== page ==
One still at Funter Bay was reportedly run by Ed “Frozen Foot” Johnson, formerly of the Arctic Saloon in Nome. He operated a still at Funter from 1917 to 1922 when he was caught. He managed to bribe the arresting agents and escape. Other agents then burned down his cabin. Kinky Bayers reported that Johnson also operated a still at Point Howard, across Lynn Canal from Funter Bay.

The end of Prohibition in 1933 is noted by Sarah Isto as a blow to fox farm profits, which were already suffering from the effects of the depression. Personal-use brewing, distilling, and smuggling continued on a smaller scale in some places, and is still around today. You can even buy a how-to book on Alaskan moonshining.

My Dad relates this about a former resident of Funter Bay who returned to visit in the 1970s:

“… he was looking for his mother’s still. … This guy reached under the porch step and pulled out a mason jar of moonshine, said it was where his mother hid it, we all had a sip. “

Bootlegging is still an issue in Alaska today, as many rural communities are “dry” or have banned alcohol. The profits from smuggling can be huge, but so can the penalties. While I was attending UAF in Fairbanks, one of our economics professors helpfully provided a case study in the economy of smuggling! Dr. Robert Logan was arrested in 2003 for flying drugs and alcohol to rural villages, and had his plane confiscated. Curious as to Prof. Logan’s current whereabouts, I came across this page. If that’s the same Bob Logan, he may have dipped into the products a little too heavily!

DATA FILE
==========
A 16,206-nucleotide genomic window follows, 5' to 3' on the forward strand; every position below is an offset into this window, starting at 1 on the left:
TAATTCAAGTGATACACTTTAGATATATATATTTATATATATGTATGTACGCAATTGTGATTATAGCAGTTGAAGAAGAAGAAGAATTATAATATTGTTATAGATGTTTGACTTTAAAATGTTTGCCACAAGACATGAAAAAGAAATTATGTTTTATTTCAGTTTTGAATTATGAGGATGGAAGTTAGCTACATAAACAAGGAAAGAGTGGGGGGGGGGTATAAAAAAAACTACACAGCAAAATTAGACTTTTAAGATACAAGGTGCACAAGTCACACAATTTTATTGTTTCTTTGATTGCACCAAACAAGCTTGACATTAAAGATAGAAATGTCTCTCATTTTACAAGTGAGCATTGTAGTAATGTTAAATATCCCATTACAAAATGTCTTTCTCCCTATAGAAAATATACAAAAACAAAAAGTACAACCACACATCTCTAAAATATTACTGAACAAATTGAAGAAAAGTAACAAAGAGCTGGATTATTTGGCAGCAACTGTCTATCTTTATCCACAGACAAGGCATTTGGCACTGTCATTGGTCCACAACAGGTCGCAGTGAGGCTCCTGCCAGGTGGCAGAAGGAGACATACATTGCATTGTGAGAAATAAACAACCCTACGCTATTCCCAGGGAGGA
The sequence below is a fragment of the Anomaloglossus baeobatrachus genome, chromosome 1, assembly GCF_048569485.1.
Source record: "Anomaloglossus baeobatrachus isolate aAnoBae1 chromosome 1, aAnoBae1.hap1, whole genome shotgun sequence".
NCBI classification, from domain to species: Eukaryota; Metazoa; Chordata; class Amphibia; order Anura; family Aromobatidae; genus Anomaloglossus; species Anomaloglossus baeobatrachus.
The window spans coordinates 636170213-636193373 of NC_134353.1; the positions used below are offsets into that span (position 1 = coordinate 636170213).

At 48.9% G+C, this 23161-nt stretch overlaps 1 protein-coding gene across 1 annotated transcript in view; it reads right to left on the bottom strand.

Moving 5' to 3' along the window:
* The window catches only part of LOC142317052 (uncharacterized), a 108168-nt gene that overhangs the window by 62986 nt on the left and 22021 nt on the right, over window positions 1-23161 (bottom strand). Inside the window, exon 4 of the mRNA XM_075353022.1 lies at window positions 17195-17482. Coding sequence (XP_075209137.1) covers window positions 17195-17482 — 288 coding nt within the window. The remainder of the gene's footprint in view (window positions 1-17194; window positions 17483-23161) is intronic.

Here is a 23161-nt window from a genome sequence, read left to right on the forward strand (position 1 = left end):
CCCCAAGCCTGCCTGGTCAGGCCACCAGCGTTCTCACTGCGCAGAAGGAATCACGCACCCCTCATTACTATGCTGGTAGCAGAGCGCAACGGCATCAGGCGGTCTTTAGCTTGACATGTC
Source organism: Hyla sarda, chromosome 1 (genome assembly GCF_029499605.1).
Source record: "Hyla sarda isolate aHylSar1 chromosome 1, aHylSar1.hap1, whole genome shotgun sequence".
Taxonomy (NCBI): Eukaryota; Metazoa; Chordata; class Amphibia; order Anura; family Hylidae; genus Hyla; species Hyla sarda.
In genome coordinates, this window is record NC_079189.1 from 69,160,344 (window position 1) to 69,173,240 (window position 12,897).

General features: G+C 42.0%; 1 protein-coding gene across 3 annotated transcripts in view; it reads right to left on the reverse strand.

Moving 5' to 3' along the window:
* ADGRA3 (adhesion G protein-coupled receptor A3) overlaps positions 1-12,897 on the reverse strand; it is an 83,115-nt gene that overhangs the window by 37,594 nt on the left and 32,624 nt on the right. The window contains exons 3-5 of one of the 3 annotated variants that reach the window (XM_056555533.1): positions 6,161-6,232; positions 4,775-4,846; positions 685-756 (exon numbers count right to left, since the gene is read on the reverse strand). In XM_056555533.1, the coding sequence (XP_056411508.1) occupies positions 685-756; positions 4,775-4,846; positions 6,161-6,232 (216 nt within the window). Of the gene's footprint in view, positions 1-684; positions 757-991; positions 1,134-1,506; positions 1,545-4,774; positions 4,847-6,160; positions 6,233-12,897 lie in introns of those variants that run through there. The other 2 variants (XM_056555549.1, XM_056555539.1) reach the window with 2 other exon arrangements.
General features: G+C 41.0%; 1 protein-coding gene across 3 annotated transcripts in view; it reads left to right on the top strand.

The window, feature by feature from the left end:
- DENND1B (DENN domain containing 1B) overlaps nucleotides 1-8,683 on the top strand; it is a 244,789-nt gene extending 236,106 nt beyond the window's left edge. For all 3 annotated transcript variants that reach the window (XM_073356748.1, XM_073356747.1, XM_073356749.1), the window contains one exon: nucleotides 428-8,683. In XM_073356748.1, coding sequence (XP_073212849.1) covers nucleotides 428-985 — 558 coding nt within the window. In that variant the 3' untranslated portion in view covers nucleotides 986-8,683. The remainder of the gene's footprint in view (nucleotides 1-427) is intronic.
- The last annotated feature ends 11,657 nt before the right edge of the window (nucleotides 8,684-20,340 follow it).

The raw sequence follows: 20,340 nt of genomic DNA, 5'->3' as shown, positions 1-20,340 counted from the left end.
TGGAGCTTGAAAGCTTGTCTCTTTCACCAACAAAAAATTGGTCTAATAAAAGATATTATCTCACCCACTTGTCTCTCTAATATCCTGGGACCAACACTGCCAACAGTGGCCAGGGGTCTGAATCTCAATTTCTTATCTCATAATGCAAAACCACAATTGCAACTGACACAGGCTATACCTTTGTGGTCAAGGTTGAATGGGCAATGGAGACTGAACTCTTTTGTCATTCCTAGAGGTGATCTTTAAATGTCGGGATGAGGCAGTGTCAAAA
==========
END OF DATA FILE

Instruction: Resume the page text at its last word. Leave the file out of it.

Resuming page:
Funter Bay History: Trapping & Fur Farming

June 7, 2013

Fur-bearing animals have long been an important part of the Alaskan economy, and an iconic part of Alaska history. The image of the lone trapper in the wilderness is often a symbol of Alaskan life. Fur farmers institutionalized the production of furs, and helped prevent extinction from overtrapping. Alaska fur farming began with Russian settlement, and furs were assumed to be the most valuable resource in Alaska when it was purchased by the US. Fur sales met with varying amounts of success depending on the economy and styles of different periods, but boomed during the 1920s. The Alaska State Library has a collection of photos related to fox farming. Both fur farming and trapping coexisted and are still around today, although there are no active fur farms in Alaska at present.

fur coat

Sarah Crawford Isto has a great history of Alaska Fur Farming; “The Fur Farms of Alaska: Two Centuries of History and a Forgotten Stampede“. Her book goes into much more detail and has much more history than I can cover here. Sarah was quite helpful in straightening out some of my information.

Another good source is Larry Roberts’ Southeast Alaska Fur Farm Database. Larry was also a great help in answering questions and providing extra information.